It is a pure money grab from FRAND patent owners who used to get 2% of the sales price of a $10 chip suddenly claiming they are entitled to 2% of the sales price of a $600 phone (or even a $100 phone) If an Airbus includes that chip, should they pay 2% of the $100 million sales price of an A380?

        1. Tom 13

          Re: @Dazed and Confused

          Gads the Apple fanbois are as rabid as their lawyers.

          IF Apple had licensed properly, they would have gotten the FRAND rates. Just because it's FRAND doesn't negate the obligation to pay for the patents involved. Break the law and the FRAND agreement is null and void. Paying on the full price of the device is the price paid for KNOWINGLY infringing on the patent.

      3. John Brown (no body) Silver badge

        Re: What's good for the goose...

        "Surely they can't have it both ways in 2 different court cases, this must surely mean they are lying in at least 1 of the courts."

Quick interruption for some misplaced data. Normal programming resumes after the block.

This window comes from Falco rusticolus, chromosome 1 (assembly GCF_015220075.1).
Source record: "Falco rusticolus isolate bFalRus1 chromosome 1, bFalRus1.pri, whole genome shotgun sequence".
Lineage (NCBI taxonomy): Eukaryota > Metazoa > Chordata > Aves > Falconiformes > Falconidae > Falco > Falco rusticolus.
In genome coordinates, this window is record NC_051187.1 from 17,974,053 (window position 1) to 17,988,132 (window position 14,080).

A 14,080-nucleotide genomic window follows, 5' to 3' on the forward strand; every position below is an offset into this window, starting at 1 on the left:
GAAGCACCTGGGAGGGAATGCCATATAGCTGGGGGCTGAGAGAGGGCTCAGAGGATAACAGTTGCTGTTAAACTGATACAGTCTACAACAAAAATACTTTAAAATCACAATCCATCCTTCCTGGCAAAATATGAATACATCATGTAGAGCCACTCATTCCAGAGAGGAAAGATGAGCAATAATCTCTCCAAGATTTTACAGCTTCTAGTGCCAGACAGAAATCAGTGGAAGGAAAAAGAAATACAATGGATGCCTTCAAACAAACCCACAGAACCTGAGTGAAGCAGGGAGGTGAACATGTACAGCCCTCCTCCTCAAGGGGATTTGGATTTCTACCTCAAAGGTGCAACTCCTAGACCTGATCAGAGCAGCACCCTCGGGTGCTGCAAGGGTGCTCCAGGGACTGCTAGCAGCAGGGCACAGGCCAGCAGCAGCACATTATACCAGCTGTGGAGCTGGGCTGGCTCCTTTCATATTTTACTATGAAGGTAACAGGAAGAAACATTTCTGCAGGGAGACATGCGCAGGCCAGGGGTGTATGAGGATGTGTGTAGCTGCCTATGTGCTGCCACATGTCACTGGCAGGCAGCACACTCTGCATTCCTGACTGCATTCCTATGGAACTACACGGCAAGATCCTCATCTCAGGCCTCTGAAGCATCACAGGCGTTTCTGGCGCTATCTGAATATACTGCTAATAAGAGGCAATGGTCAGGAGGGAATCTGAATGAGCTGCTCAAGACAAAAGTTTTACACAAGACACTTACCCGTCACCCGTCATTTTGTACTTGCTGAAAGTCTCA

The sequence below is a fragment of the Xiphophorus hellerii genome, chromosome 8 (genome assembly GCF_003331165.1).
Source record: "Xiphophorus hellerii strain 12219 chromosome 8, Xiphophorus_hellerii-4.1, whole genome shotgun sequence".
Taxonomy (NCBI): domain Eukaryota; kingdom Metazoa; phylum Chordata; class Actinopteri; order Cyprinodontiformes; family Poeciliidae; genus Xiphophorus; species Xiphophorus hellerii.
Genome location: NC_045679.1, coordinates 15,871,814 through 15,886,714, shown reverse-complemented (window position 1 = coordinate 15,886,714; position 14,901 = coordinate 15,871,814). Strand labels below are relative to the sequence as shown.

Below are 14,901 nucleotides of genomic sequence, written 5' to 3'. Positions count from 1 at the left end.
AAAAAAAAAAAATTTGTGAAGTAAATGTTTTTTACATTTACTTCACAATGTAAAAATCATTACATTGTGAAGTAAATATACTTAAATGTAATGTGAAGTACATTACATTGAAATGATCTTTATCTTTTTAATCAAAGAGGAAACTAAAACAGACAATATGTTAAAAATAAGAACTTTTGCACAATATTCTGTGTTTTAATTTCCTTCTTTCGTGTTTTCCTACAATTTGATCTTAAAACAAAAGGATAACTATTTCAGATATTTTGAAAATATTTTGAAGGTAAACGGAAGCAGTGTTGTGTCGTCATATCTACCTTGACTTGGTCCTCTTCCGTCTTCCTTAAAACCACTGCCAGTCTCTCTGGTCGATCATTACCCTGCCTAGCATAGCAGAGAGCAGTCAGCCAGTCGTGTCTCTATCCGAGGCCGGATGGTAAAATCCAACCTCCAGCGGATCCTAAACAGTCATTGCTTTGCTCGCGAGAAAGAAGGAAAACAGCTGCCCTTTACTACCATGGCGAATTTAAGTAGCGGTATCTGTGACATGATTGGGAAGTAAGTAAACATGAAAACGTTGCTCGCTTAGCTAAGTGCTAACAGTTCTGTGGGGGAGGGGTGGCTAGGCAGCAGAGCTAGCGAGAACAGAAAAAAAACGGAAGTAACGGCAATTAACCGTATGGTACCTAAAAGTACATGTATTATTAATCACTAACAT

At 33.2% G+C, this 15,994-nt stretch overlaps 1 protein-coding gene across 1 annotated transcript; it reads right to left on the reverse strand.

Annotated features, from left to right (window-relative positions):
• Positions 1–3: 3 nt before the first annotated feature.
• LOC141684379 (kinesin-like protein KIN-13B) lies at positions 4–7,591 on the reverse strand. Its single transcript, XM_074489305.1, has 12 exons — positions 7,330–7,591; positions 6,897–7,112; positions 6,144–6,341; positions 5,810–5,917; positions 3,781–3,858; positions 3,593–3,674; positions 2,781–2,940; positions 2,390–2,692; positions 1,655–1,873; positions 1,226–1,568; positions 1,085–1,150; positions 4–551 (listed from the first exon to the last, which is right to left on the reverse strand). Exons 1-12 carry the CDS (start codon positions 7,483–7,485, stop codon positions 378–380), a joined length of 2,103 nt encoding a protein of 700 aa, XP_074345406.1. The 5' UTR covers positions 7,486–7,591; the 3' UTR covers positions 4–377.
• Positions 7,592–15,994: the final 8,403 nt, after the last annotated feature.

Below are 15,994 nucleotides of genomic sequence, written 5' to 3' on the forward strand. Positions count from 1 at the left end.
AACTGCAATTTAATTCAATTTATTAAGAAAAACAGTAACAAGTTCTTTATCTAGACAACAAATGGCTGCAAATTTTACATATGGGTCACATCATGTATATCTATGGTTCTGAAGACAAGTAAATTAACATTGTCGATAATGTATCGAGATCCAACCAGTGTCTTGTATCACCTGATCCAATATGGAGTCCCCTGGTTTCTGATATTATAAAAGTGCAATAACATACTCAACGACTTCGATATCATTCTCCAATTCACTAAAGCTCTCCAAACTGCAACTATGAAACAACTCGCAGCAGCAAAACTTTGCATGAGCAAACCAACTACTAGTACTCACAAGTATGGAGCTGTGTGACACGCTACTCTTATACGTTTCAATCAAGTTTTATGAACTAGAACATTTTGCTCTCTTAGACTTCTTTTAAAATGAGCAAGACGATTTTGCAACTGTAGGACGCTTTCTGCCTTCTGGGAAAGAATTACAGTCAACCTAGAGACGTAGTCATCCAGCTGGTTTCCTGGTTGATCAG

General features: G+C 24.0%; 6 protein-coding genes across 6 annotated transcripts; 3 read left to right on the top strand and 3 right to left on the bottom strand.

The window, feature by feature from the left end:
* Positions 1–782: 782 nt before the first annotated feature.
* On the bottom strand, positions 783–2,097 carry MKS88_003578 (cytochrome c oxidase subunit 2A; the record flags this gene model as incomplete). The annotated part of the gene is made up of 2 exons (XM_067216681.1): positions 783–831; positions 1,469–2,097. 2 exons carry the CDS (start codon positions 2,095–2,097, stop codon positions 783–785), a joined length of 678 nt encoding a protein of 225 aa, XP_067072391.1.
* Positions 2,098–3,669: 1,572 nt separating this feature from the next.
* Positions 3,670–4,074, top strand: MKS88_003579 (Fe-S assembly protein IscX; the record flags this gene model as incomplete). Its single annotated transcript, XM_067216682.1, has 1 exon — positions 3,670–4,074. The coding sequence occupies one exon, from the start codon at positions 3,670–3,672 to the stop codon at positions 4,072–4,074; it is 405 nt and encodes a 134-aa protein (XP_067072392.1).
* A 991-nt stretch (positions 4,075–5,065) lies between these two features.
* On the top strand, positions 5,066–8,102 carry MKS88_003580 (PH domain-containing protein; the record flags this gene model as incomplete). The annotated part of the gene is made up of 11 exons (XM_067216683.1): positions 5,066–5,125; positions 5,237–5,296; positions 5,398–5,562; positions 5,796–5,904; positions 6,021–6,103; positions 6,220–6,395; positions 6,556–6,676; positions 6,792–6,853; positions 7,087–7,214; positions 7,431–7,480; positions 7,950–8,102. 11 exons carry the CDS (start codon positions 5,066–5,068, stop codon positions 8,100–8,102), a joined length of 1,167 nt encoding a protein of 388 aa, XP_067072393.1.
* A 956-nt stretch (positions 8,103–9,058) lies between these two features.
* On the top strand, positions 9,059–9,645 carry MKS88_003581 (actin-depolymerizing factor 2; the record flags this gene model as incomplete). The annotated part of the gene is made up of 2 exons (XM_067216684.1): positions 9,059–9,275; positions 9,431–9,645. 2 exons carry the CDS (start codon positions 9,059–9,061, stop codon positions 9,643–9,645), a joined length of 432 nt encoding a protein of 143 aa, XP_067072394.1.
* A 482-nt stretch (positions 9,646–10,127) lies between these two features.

Plausible deniability. Different legal teams who have no contact with each other. "Clean room" law :-)

  2. Anonymous Coward
    Anonymous Coward

    Only in America!

    enough said

  3. Randy Hudson

    Just the facts

    SAS Institute is located in Cary, NC, not Silicon Valley.

  4. Mage Silver badge

    Apple vs Samsung

    Apple has bought in a couple of techs

    Does almost no real R&D

    The "Design Patents" themselves are not engineering or R&D at all, but STYLE (copied from Braun!), what is called Registered Design in UK. Unlike the iconic fluted Coke Bottle (inspired by cocoa pod?) the Apple styles are too generic and should never have been awarded.

    The Patents Apple wants special treatment on are REAL engineering & science patents. Every one else has agreed deals.